Created By: StevenT on May 5, 2013 Last Edited By: StevenT on October 3, 2013

Almost Perfect Mind Control

There are some things even mind control can't make you do.

Name Space:
Main
Page Type:
Trope
A character is put under almost complete mind control. Almost, because there is some trait they have that is so strong even mind control can't stop it.


Examples:

  • The Simpsons - In "Homer at the Bat" Mr. Burns hires a hypnotist to motivate the team and it seems to work, until he tells them to give 110%, to which they reply that's technically impossible.
  • The Amazing World of Gumball - In "The Refund" one of Gumball and Darwin's attempts to get Larry to give them a refund was to hypnotise him. After testing to see if it worked by getting him to impersonate animals they again asked for a refund but he still said no.
  • Lilo & Stitch: The Series - In "Checkers" Mertle manages to disobey Lilo's orders even under mind control.
  • In the Rated A for Awesome episode "Sleep Smart" when nearly everyone in town is hypnotised by a subliminal message in a commercial, making them go to buy the advertised product, when Les and Thera's hypnotised parents go to buy the product the mom insists they buy new shoes as well.
  • In the Futurama episode "Mother's Day" Mom orders all robots created by her company to rebel and help her Take Over the World, but there's no stopping Bender's vices.
    Bender: Sorry, Ma, but you ordered me to rebel. And loot I shall!
Community Feedback Replies: 27
  • May 5, 2013
    Chabal2
    Often seen when hypnotism is mentioned, in that the hypnotist can't force the victim to do something they are viscerally against.
  • May 5, 2013
    Koveras
    • Triply-subverted in Code Geass: when Lelouch geasses Princess Euphemia by accident to massacre innocent civilians, which goes completely against her just and pacifist nature, she manages to resist his order for a few seconds (where everyone else obeyed a Geass order instantly), but then succumbs to it and proceeds with the massacre. Later on, as she is dying from a gunshot, she manages to snap out of it, with her memories repressed. Only one other character manages to fight off a Geass effect on her own much later in the series.
  • May 5, 2013
    Astaroth
    The Lilo and Stitch example comes across as a bit of a Zero Context Example; What was Mertle ordered to do and why would it have been out of character for her?

    • In Doctor Who episode The Christmas Invasion, the Sycorax are bluffing when they threaten to make their hypnotised victims commit mass suicide - the survival instinct is just too strong.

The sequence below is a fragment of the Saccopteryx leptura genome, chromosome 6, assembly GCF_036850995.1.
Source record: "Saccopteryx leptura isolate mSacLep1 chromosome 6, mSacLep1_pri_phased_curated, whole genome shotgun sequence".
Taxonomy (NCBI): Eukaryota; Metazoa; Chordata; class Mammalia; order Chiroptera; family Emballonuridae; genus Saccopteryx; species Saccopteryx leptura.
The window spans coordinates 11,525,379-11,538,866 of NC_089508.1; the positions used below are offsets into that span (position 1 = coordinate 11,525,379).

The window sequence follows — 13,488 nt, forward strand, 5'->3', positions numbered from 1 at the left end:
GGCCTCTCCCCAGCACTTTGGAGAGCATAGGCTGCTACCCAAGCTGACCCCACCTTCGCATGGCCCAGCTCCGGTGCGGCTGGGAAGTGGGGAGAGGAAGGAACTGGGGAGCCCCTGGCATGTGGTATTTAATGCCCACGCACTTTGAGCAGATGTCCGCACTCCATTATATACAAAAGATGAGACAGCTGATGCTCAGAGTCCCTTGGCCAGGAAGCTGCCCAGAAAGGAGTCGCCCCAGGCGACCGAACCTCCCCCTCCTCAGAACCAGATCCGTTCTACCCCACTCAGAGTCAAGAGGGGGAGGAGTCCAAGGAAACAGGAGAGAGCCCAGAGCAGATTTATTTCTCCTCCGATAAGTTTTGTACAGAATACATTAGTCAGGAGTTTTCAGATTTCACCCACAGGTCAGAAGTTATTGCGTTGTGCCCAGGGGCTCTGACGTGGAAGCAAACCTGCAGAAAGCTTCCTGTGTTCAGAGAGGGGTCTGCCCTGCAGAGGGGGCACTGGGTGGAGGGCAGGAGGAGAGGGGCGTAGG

• In Artemis Fowl and the Time Paradox, Butler becomes mesmered by Opal Koboi, but refuses to follow an order to kill his friends Holly and Number One; instead he compromises by trapping them in a barrel so they can't interfere in Opal's plans. When he's ordered to kill Artemis, the boy who he's devoted his entire life to protecting, the effort of resisting causes him to suffer an almost-fatal heart attack.

    Edit: Bisected's post below reminded me of another example:

    • Played for laughs in Order Of The Stick; Nale places Belkar under a Suggestion spell, then orders him to kill his allies and bring Nale any magic items he loots from them. Belkar refuses, which reminds Nale that Suggestion can't compel someone to commit an act they would vehemently object to. He rewords the order to 'Kill your allies and keep their magic items for yourself'; Belkar, being a Token Evil Teammate, obliges.
  • May 5, 2013
    MonaNaito
    • Downplayed in Aladdin: Jafar ultimately succeeds in fully hypnotizing the Sultan. He does, however, initially have trouble getting the (otherwise easy to hypnotize) Sultan to comply with one particular aspect of his plan:
      Jafar: Desperate times call for desperate measures, my liege.
      Sultan: [hypnotized] Yes...desperate measures...
      Jafar: You will order the princess to marry me.
      Sultan: I will order the princess to marry... [breaks out of the trance] but you're so old!
  • May 5, 2013
    Bisected8
    • The "Suggestion" spell from Dungeons And Dragons works this way; trying to use it to force someone to do something against their nature gives them another chance to shrug off the compulsion.
  • May 6, 2013
    Arivne
    Tabletop Games
    • Dungeons And Dragons
      • Spells
        • (Suggestion spell example)
        • Someone under a Charm Person spell would not commit suicide, make themselves helpless or give up something valuable.
      • 1st Edition psionic abilities
        • The Hypnosis ability allowed giving reasonable orders only. The victim couldn't be ordered to kill themselves.
        • Creatures under the effect of the Mass Domination ability would not do anything which was obviously self-destructive.
      • Magic items
        • Anyone affected by a Rod of Beguiling would not obey commands that would subject them to needless injury or destruction.
        • The Eyes of Charming, Philter of Love and Ring of Human Influence effectively cast a Charm Person spell (see above) on the recipient.
        • A potion of Plant Control cannot make an intelligent plant destroy itself.